the hypocrisy of moral relativism supporting tourism in countries that engage in torture.
Moral identity/Hypocrisy and avoidance of the truth
• Whether knowing or unknowing hypocrisy always involves some form of avoidance of the truth.
• You have school age children but speed through a school zone because you’re late for work.
• This is a classic example of what is called ‘coping hypocrisy’.
• You’ve contravened your principles but you justify this to yourself. (To get to work to make money to
support your kids.) All hypocrisies involve justifications which are how you explain the lie or the
moral dilemma to yourself.
• And all justifications involve a llogical fallacy/inconsistency – reasoning with an omission
or an error that is used either deliberately or subconsciously to support your actions and explain
away the contradiction.
• This leads to cognitive dissonance which is an uncomfortable feeling caused by holding two
contradictory ideas simultaneously. The dissonance might be experienced as guilt, anger, frustration,
• This brings us to the famous phrase by Rochefoucauld that ‘Hypocrisy is the homage vice
pays to virtue’ meaning that if you recognise your hypocrisy, you recognise your the double
standard – so hypocrisy is a moral reckoner leading to a ‘moral identity’.
• Knowing and unknowing hypocrisy is the organising framework that generates categories of
hypocrites e.g. the criminal conman or everyday hypocrisy.
• Outside of this we have two other categories - the politician and necessary hypocrisy and the
ideological or religious fanatic or the hypocrisy of self-righteousness.
• Following, I am going to discuss an example of the criminal hypocrite - the conman Bernie
Madoff and then hypocrisy and politicians.
• In March 2009, New Yorker Bernie Madoff pleaded guilty to 11 felonies and admitted to turning
his investment company in to a massive ponzi scheme that defrauded thousands of investors of
billions of dollars. Prosecutors estimate losses at Madoff’s hand totalled$64.8 billion.
• Ponzi/pyramid scheme/scam: The Ponzi scheme entices new investors by offering
abnormally high returns on investments others cannot. You do this by paying early
investors with money from later investors rather than from any actual profit earned. To
continuing paying the ‘real’ returns that camouflage the Ponzi scheme requires an ever-increasing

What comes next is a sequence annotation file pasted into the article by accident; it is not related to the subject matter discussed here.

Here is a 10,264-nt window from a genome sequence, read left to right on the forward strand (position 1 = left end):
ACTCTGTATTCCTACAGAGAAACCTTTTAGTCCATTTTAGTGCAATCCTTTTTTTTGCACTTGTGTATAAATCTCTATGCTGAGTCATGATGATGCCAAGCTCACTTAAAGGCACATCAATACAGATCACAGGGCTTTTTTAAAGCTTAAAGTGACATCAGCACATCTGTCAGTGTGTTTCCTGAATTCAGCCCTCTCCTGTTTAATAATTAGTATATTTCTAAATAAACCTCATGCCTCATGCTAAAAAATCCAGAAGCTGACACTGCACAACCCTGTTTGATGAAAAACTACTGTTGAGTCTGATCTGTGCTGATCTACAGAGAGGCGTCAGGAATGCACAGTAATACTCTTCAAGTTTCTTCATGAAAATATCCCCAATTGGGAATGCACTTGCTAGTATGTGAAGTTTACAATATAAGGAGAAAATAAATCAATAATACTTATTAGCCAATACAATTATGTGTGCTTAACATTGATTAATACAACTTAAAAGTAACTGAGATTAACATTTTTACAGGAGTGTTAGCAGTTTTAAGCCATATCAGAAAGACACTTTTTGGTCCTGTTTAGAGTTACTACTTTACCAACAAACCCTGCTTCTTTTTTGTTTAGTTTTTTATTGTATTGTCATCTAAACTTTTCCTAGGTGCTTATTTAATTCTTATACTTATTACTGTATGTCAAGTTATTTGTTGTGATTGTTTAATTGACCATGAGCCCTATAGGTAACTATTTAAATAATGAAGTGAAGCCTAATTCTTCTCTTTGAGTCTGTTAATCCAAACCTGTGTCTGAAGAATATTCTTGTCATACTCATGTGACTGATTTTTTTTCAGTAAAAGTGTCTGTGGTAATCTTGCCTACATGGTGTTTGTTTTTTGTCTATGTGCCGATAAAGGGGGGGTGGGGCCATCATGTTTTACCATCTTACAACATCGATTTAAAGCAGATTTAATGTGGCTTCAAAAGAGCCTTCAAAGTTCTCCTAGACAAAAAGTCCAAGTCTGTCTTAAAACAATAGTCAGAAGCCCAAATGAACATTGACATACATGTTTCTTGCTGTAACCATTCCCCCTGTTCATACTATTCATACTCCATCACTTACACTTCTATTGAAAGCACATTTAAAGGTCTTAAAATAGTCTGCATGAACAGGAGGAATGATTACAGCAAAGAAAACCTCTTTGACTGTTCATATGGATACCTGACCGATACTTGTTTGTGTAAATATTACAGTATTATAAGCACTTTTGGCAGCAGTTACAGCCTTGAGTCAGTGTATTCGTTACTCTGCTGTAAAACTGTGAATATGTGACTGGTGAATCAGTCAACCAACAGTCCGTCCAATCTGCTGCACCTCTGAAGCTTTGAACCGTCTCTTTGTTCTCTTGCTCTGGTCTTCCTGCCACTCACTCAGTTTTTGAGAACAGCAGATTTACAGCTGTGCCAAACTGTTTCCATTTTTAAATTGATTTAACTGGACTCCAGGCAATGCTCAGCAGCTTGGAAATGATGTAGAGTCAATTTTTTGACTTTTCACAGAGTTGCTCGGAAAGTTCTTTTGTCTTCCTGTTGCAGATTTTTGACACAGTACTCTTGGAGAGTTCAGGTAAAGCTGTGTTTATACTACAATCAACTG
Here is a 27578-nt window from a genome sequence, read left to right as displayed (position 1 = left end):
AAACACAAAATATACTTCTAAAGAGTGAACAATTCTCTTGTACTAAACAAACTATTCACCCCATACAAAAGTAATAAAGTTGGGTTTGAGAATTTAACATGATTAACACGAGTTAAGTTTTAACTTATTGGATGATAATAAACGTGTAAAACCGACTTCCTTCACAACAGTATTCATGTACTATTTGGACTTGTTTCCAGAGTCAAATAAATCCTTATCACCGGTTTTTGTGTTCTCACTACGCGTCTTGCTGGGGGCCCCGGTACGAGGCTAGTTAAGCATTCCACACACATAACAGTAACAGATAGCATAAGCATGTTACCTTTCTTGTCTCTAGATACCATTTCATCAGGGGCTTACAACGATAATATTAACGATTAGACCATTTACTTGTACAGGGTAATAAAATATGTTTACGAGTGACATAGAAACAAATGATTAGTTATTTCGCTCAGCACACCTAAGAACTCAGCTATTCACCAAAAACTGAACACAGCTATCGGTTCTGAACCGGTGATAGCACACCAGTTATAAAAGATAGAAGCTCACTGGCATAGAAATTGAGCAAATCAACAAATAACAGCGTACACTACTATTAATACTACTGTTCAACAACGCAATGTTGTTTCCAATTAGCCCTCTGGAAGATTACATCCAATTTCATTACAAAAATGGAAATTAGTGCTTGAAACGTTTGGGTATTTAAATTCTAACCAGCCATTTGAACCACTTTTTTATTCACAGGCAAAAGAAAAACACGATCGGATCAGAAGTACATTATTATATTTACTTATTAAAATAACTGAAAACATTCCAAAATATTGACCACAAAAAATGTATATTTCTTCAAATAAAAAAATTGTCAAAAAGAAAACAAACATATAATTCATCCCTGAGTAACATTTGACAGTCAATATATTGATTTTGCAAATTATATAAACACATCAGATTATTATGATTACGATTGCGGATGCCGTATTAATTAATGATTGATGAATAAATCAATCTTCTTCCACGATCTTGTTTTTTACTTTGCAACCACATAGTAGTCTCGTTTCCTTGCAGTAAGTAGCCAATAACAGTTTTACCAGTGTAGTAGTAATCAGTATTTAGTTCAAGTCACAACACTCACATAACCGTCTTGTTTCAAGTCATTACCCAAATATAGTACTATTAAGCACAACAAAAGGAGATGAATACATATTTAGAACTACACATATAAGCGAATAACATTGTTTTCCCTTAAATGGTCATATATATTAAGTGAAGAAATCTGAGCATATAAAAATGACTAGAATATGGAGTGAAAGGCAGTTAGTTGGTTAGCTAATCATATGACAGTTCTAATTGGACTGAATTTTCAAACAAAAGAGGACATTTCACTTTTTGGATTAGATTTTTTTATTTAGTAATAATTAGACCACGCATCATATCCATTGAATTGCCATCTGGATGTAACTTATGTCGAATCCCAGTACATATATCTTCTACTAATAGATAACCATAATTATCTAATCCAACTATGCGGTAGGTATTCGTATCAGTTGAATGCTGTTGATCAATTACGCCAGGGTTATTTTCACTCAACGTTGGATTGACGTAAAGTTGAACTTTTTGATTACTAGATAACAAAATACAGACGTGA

flow of money to and from investors to keep the scheme going. The system is destined to
Madoff, Mort Zuckerman, Elie Weisel, Spielberg
• Criminologists call Madoff’s crime affinity fraud, he was a Jew ripping off Jews. Affinity
fraud is the way the hypocrite-conman preys upon and exploits the trust, bonds and
friendship of members of an identifiable religious or ethnic group of which they are
usually a member. Madoff destroyed the fortunes of numerous Jewish charities and institutions
such as the Yeshiva University or Steven Spielberg’s Wunderkinder Foundation.
• Madoff lulled largely Jewish investors into a sense of false security because he was one of them, and
Jews, particularly after Auswitzch help each other, not destroy each other.
• This is particularly poignant with Elie Weisel who has spent his life educating the world to the
atrocities of the holocaust winning the Nobel Peace Prize in 1986 for this. Madoff has largely
bankrupted Weisel’s organisation.
• But a fool and his money are easily parted.
• As with all cons, Madoff duped people because they were greedy, foolish or desperate and
were prepared to turn a blind eye and ignore the obvious to get rich.
• Hypocrites have a powerful understanding of the desires that drive their victims and how to
Friedman, Reagan, Greenspan/A corrupt system
• But we all become victims when the system is corrupt.
• ‘The best way to rob a bank is to own one.’
• Madoff’s ponzi scheme could only grow in an already corrupt system namely American
• Ronald Reagan - mesmerised by the economic theories of Milton Freedman’s neo-liberal
capitalism - deregulated the financial markets through the Studs-Teagal Act, destroying the
Keynesian economics of Roosevelt’s Bretton-Woods system, and legalised fraud in 1982 leading
to the Savings and Loan scandal – and Worldcom, Enron etc to the GFC.
• Hypocrisy exists where there are limited checks and balances on unethical practices
which is at the core of ideas like deregulation and privatization of economic rationalism.
Whistleblower Harry Markopolos informed the US Securities and Exchange Commission (the
SEC) that he believed it was legally and mathematically impossible to achieve the gains
Madoff claimed to deliver and was ignored by the SEC. He has since published a book No One
• Was the SEC stupid or corrupt? Hypocrites are often involved in influence peddling:
Madoff gained access to Washington's lawmakers and regulators and sat on the Board of
Directors of the Securities Industry Association and was quote a "dear friend” with SEC
Chairman Mary Schapiro.
Kenneth Lay/Enron, Lehman
• As with Enron, Worldcom, or closer to home the collusion of the CBA with now-collapsed
Storm Financial hypocrisy leads to a web of relationships built on collusion and conflict
of interest that corrupts the entire system. For example the collapse of Lehman
Brothers for ‘accounting fraud’ over the Enron scandal. Hypocrisy leads to sycophantry,